It is difficult to definitely recognize hepatic RLH by routine histologic evaluation alone. Common morphologic features include a well-demarcated region, hyperplastic lymphoid follicles with active germinal centers, hyalinized trabecular structures, and lymphocytic infiltration in the portal tracts around the nodular lesion [1, 5, 6, 915, 31, 35]. However, all of these appearances are not enough to distinguish hepatic RLH from inflammatory myofibroblastic tumor and MALT lymphoma, given the similarity of morphologic features among them. Immunohistochemical and molecular genetic investigations are necessary to differentiate them [35]. In most hepatic RLH cases, germinal centers consist of polyclonal mature lymphocytes without cytologic atypia (mainly CD20 (+) and LCA (+)), and lymphocytes in the interfollicular area were predominantly CD3 (+) and/or CD45RO (+) (Table 3). In addition, polyclonal patterns of IgH and TCR-γ gene rearrangements of lymphocytes in the lesions were often observed (Table 3). However, in cases of primary hepatic MALT-type NHL [3643], small B cells proliferating in lymphoid follicles displayed monoclonality. Although preoperative needle biopsy was applied in 5 reported cases [15, 17, 20, 35], it is not recommended because it cannot provide comprehensive details of results of immunohistochemical and molecular genetic studies. Also it is difficult to differentiate hepatic RLH from primary hepatic lymphoma only by needle biopsy [35].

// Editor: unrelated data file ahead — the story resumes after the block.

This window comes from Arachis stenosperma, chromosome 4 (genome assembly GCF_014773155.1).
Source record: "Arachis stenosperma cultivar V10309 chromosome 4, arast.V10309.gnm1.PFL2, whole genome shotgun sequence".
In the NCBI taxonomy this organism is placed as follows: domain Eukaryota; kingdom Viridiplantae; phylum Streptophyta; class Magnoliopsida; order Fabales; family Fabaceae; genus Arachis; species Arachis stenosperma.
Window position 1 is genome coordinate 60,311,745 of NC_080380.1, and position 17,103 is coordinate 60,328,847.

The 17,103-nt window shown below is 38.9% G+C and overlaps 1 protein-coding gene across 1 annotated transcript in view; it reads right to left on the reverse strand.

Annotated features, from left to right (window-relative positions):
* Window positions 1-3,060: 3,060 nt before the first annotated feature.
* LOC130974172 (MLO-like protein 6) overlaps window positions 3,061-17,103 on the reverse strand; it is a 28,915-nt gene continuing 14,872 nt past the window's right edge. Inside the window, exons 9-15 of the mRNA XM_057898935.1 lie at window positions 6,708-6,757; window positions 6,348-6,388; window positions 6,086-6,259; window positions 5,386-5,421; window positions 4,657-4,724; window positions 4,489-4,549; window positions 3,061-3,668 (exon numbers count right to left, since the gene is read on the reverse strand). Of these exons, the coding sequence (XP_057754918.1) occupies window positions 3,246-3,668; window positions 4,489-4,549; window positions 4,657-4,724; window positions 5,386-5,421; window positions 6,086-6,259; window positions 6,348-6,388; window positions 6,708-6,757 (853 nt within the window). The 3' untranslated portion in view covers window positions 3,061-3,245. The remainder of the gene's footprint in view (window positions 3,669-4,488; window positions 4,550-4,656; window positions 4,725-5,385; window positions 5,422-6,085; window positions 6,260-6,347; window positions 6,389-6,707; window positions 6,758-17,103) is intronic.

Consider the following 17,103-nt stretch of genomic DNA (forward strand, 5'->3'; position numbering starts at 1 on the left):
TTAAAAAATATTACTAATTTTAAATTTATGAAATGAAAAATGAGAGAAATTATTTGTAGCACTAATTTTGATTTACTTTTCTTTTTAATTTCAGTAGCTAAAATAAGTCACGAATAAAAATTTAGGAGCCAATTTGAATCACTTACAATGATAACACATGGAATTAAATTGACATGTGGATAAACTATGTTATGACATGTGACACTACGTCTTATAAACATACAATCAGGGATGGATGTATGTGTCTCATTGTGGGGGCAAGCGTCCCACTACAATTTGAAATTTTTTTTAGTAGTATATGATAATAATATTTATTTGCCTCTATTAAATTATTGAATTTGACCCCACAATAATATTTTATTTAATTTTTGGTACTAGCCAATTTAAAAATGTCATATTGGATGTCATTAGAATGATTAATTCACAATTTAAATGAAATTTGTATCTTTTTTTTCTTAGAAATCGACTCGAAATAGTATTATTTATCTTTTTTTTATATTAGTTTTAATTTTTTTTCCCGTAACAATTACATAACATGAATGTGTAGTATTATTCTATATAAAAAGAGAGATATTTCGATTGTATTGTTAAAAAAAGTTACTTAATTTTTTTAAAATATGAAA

Although hepatic RLH is generally thought to be benign, it might transform into malignant lymphoma [32], as reported in the lung [44] and stomach [45]. These early reports, however, were lack of the use of immunofluorescent and molecular techniques, and it is likely that these cases were in fact the early stage of primary lymphoma misdiagnosed as benign [46]. But evidence of progression from histologically benign, immunohistochemically polyclonal lymphoid infiltrates to malignant lymphoma in cutaneous pseudolymphoma has been reported in the literature [47]. Also we speculate hepatic RLH may grow with time, because the lesion of the male patient progressed during the three years before operation, similar to two reported cases [11, 18]. But different voices existed that hepatic RLH might have spontaneous regression, as in three cases [20, 35], diameter of the lesion had decreased during the followup without operation. However, it is not convincible because hepatic RLH was diagnosed by core needle biopsy in the three cases. Surgical resection is suggested both for treatment and for a definitive diagnosis of hepatic RLH even when pseudolymphoma is diagnosed preoperatively. Treatments for all the cases were surgical resection (7/7) in our series; while surgical resection (33/41), liver transplantation (2/41), percutaneous ethanol injection (1/41), core needle biopsy and observation (3/41) [20, 35], and unknown (2/41) in all cases including the reported. No complication related to surgical treatment happened. The prognosis of hepatic RLH is good, and all the patients treated by resection have shown no recurrence or progression to lymphoma.